I’m very much in your corner on this, especially with respect to both getting and keeping customers who are the best fit for the company’s value proposition(s).. That said, it must also be understood, and acted upon, that there is a subconscious, emotional, and memory component to transactions and longer-term experiences and relationships. We are always mindful that perceived value, delivered wherever there is a touchpoint, is core to enterprise customer-centricity and needs to incorporate these elements.

  2. Since process and flexibility are uneasy bedfellows, there’s an optimization question at play. In my experience managing projects, the most flexible process is the one that’s least bound up in rules, scripts, steps, and flowcharts. Every call or contact with the company is handled at the discretion of the agent or person handling the interaction. If companies want something that provides unlimited flexibility, I champion having no process at all. It’s the only thing I know that will deliver that result.

    But most companies don’t want to deal with their customers that way, and though it might seem counter-intuitive, most customers don’t want it, either. The challenge is how companies can engineer processes (I admit, the term sounds as cold as ice) that give customers the perception that they are treated with care and respect as individuals, while ‘repeating and scaling’ that outcome. A narrow path on which to tread, and one that inevitably requires trading things off.

    My first recommendation is to widen the ‘strike zone’ – not “to produce the same outcome predictably,” but to improve the probability of a positive outcome. This is a more relaxed standard, but one that I believe is more achievable, and therefore, more realistic. First, ‘positive outcome’ must be defined, either by what it is, or by what it is not.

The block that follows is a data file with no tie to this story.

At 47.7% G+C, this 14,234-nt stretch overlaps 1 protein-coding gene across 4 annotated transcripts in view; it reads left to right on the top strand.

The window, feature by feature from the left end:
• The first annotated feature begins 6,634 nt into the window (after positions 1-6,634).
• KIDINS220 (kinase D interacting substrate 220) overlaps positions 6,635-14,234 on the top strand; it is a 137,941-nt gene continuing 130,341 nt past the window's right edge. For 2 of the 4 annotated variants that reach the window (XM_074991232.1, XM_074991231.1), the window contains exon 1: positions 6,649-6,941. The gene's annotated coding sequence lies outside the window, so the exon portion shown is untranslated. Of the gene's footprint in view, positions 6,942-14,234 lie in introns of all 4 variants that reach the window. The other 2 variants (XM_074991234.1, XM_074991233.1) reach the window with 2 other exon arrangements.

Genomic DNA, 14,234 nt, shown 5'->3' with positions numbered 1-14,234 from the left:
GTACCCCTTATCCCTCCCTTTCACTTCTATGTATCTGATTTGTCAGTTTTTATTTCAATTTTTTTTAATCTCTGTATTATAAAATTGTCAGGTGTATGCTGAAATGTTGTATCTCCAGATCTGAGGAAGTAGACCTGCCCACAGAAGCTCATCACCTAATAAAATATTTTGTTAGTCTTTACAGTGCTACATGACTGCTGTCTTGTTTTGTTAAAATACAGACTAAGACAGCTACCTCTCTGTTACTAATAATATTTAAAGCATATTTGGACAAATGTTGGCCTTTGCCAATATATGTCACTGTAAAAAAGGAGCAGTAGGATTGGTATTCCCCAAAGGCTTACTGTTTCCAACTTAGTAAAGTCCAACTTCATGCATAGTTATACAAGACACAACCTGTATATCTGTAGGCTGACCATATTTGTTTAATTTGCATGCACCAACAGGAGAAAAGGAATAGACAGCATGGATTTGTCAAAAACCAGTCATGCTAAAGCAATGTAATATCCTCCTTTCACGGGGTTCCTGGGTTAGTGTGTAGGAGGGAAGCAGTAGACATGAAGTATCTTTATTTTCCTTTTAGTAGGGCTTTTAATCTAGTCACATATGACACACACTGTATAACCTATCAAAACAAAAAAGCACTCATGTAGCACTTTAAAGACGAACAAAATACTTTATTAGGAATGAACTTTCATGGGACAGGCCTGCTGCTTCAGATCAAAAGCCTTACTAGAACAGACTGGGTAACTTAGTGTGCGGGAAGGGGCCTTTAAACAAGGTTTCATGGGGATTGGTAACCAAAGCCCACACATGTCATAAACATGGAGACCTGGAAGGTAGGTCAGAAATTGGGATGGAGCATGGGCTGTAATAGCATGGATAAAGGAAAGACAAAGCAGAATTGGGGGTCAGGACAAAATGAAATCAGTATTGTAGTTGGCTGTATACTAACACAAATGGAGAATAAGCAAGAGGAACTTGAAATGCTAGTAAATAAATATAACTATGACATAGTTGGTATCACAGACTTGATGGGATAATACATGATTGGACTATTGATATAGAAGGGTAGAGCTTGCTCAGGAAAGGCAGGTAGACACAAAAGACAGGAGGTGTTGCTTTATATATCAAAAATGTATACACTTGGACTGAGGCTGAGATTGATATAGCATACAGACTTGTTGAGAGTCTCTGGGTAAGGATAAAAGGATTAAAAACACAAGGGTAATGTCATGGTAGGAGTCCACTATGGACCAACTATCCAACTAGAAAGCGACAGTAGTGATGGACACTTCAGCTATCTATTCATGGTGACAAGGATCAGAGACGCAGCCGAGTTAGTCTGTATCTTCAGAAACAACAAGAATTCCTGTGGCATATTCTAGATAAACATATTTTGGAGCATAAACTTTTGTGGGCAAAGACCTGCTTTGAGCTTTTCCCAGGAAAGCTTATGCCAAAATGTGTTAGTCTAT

Second, establish a process that will optimize [revenue / profit / customer wait time / low-churn] and stick to it, until strategic goals change, when it will be time to consider optimizing something else. I think the mission to “create a process that will fit all customers” is a fool’s errand for companies, since no two customers have identical needs.

  3. I completely agree Mitchell. I have described for many years that Customer Experience is all about ’cause and effect’ – what you do (as an organisation) will CAUSE your customers to feel the way they do about your organisation – the EFFECT. The inability of companies to align their business processes to the customer journey is the root cause of customers experiencing ‘random’ or ‘unintentional’ experiences. Obviously, there are still many businesses who do not even know they have a customer journey and the majority designed and implemented business processes without that knowledge.

    It is also no surprise that an increasing number if Customer Experience Professionals started life as Process Professionals (myself included) – CX and process management are definitely not mutually exclusive – they are inextricably linked!!

  4. This is spot-on, Mitch. The supposed dichotomy between experience and process is a straw man. The issue simply is whether you design a process that supports the customer and is externally oriented or if you opt for an inward-looking process that ignores the customer.

    While the latter all-too-often is the case, it does not have to be. If processes are built with the user experience in mind, this false dichotomy goes away.

  5. Wholeheartedly agree with everyone on this. Processes built from the customer outward is a huge part of customer experience.

    It is true that the nature of building tight processes will, by definition, impact flexibility, and this will in turn have some impact on customer experience. But that is where the people side of the equation comes in.

    Skilled, empowered, customer-focused individuals can compensate for the inevitable square peg – round hole situations. In fact, the research tells us that it is how we deal with those very exceptions that creates positive word-of-mouth.